The capital-mobilising deal maker
13 hours ago
So that power presumably only applies to statutory instruments, which are bits of legislation granting the Crown discretionary powers. Since the discretionary powers granted through statutory instruments are already limited by the primary legislation they are a part of, which the bill would not grant the power to alter, this wouldn't, if I am right, grant huge powers it doesn'talready possess to the Crown....which is very reassuring. A commons select committee, however, gave a directly opposing view:
says Andrew Miller MP. It is heartening that the political machinery is picking up on this one - hopefully it'll fizzle into a harmless bit of misdirected drafting. Nonetheless, it's one to keep an eye on.
"[The bill] provides ministers with a wide and general power that could be used to repeal amend or replace almost any primary legislation"
"Clifford Chance, the world's largest law firm, points out that the Bill "usurps the power of Parliament". In a briefing to clients, it says the only red tape that the Bill would remove is "the red tape of Parliamentary scrutiny for primary legislation".The Bill - to be debated in the Commons today - would give the Government so-called "Henry VIII powers" to amend primary legislation by ministerial order without Parliamentary debate, the firm says."Top marks to Consider Phlebas for actually reading the bill and not joining the hysteria but it does seem that the best place for this bill is the dustbin. Hopefully the level of scrutiny it is receiving will consign it to the archives and Parliament's powers will remain intact.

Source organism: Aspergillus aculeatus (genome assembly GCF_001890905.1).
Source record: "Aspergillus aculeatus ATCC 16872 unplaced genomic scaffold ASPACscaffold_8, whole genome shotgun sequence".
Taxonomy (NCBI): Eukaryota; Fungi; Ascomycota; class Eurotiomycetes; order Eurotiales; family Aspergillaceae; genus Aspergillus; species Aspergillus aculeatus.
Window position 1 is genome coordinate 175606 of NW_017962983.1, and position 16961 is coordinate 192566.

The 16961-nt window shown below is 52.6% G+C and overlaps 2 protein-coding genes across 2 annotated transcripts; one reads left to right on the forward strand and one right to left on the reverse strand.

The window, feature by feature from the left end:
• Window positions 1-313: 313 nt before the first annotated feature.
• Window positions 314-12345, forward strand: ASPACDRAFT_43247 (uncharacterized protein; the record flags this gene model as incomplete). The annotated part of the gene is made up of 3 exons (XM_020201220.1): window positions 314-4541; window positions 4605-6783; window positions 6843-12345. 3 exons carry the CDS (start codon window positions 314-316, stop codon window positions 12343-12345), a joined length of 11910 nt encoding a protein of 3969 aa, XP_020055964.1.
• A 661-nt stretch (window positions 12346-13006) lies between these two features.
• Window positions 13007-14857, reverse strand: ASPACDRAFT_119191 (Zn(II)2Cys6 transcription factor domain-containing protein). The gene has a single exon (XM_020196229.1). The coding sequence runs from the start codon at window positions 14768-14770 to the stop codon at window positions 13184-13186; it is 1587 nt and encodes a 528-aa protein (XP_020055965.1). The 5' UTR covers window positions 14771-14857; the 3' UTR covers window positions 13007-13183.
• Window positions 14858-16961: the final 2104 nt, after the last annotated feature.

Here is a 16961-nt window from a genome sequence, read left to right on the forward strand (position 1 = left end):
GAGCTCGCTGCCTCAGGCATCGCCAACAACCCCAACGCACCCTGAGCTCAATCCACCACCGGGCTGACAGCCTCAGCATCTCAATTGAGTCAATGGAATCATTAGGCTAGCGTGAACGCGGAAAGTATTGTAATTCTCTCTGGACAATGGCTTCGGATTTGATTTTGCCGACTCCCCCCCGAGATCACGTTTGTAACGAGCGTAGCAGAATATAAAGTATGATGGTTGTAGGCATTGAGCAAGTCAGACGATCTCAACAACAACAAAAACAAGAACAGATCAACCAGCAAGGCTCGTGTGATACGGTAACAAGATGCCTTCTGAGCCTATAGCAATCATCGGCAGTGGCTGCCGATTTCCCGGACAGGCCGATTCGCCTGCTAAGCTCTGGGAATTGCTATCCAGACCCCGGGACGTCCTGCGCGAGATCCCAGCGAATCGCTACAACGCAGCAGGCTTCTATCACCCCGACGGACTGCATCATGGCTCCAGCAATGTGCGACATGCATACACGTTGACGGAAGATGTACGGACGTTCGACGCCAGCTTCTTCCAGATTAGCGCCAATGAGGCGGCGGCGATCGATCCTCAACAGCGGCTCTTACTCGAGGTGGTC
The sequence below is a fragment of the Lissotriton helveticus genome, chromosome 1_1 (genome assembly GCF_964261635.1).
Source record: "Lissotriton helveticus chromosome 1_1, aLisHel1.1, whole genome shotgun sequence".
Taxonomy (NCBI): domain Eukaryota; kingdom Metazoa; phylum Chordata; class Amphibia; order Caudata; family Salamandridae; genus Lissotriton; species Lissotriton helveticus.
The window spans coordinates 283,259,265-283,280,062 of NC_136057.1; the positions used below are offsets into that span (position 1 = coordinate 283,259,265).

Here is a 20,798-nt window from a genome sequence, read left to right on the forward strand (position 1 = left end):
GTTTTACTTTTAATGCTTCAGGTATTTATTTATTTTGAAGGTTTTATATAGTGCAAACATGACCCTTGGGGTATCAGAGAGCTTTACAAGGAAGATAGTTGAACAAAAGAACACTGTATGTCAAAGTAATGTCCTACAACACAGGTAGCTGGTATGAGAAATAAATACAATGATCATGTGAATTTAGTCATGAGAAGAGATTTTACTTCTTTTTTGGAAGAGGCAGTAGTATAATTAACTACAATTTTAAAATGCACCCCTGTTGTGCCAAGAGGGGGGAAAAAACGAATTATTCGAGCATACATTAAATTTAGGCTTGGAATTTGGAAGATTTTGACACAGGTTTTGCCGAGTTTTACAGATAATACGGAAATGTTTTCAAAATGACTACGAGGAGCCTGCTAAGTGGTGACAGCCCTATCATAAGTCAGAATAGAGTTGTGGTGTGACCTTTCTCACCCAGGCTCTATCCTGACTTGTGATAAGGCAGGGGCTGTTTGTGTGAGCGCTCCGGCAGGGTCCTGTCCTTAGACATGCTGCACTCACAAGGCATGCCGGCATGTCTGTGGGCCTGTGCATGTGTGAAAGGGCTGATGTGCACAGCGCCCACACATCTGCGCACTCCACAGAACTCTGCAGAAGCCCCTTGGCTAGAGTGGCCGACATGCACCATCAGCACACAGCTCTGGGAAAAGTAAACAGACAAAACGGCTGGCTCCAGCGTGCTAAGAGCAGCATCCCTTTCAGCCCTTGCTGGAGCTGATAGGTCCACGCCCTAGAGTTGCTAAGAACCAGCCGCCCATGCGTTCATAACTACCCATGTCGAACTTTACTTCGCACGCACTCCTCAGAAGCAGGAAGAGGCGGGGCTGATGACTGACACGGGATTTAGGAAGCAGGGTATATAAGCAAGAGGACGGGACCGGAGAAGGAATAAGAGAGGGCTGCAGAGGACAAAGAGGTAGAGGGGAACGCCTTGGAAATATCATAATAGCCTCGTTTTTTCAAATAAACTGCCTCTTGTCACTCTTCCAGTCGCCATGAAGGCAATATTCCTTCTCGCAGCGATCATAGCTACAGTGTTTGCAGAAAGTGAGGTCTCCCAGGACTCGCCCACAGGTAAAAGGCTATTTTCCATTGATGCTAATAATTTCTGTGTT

|Lean, muscular and feminine. |
Honest and a defender of the innocent.
Tacitly admitting the campaign had been hobbled by the row over bridge tolls -
in fact a matter devolved to the Scottish parliament rather than Westminster
- Mr Darling conceded: "If [people] are concerned about this they vote
against you - whether you're directly responsible for it or not."
It's surely not that Labour might lose. More likely, it's the fear that a
poor showing on his own patch would give rise to doubts about his ability to
pull in the vote—doubts that Mr Brown, in touching distance of realising his
ambition to become prime minister, could do without.
"The law will be strengthened in some very important ways. First of all,
indirect encouragement to acts of terrorism will be made unlawful and
glorification will be mentioned specifically as an example of indirect
incitement to terrorism.
"Secondly, I think it's extremely important - I would be grateful
if you would look again at this position from the point of view of the
Conservative party - we had provisions originally in the bill that would allow
us to proscribe groups who glorify terrorism.
"That has been removed from the legislation in the Lords. I think it is
very important we send a very strong signal out that any group or people who
glorify terrorism in any way at all will be committing a criminal offence and
those groups that rely on glorifying terrorism to attract recruits should not be
able to operate in our society."
"In my view the right to offend is far more important than any right not to be offended.